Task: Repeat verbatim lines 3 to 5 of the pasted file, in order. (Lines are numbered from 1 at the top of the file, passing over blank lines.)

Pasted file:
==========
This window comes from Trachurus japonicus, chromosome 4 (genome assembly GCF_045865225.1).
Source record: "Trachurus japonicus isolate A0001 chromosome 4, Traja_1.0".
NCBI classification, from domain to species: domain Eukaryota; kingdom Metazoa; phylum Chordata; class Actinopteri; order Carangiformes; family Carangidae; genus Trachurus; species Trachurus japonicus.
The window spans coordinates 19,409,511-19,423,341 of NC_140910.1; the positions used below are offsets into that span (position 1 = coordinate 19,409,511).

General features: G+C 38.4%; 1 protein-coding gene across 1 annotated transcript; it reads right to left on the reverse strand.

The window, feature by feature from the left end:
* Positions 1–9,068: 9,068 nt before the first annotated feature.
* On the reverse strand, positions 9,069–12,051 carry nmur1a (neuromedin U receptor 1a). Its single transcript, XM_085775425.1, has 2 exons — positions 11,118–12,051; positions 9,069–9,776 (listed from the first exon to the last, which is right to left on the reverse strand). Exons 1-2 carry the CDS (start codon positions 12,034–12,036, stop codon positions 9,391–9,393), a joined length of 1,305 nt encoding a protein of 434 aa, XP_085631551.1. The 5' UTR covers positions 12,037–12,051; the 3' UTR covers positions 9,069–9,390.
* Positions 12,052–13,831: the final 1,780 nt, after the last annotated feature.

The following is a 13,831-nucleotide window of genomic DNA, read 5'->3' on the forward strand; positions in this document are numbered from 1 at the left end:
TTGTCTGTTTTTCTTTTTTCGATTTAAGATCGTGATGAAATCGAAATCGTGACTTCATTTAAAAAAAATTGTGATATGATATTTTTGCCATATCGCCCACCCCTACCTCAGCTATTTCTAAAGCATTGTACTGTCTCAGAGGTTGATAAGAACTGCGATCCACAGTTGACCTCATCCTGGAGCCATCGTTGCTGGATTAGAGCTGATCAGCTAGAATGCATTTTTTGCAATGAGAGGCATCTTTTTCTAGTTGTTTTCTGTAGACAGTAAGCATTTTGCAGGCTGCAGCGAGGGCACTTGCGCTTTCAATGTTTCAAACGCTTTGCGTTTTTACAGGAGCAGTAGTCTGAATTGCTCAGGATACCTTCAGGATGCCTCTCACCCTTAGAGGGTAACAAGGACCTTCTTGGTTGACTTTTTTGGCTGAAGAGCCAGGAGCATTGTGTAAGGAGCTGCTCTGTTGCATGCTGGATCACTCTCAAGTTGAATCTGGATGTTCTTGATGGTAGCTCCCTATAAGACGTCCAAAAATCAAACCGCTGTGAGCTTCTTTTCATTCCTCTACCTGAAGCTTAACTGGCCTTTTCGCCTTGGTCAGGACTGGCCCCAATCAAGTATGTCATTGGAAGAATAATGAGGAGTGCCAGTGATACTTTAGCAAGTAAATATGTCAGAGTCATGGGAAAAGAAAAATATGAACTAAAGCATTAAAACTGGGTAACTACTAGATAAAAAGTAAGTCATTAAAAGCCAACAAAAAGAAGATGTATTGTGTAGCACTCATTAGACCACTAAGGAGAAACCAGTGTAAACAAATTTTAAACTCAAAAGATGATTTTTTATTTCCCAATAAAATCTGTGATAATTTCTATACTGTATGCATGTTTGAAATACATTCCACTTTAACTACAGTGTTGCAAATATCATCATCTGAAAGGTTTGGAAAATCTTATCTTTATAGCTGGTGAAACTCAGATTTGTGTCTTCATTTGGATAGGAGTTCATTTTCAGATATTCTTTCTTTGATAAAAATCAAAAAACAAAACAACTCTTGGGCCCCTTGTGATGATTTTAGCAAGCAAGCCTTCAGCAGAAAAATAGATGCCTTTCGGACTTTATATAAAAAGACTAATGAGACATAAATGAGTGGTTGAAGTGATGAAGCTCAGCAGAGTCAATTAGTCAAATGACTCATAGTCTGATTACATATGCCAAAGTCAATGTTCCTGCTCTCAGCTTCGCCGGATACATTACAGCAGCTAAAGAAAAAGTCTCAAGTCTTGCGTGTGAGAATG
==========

NCBI classification, from domain to species: domain Eukaryota; kingdom Metazoa; phylum Chordata; class Actinopteri; order Carangiformes; family Carangidae; genus Trachurus; species Trachurus japonicus.
The window spans coordinates 19,409,511-19,423,341 of NC_140910.1; the positions used below are offsets into that span (position 1 = coordinate 19,409,511).

General features: G+C 38.4%; 1 protein-coding gene across 1 annotated transcript; it reads right to left on the reverse strand.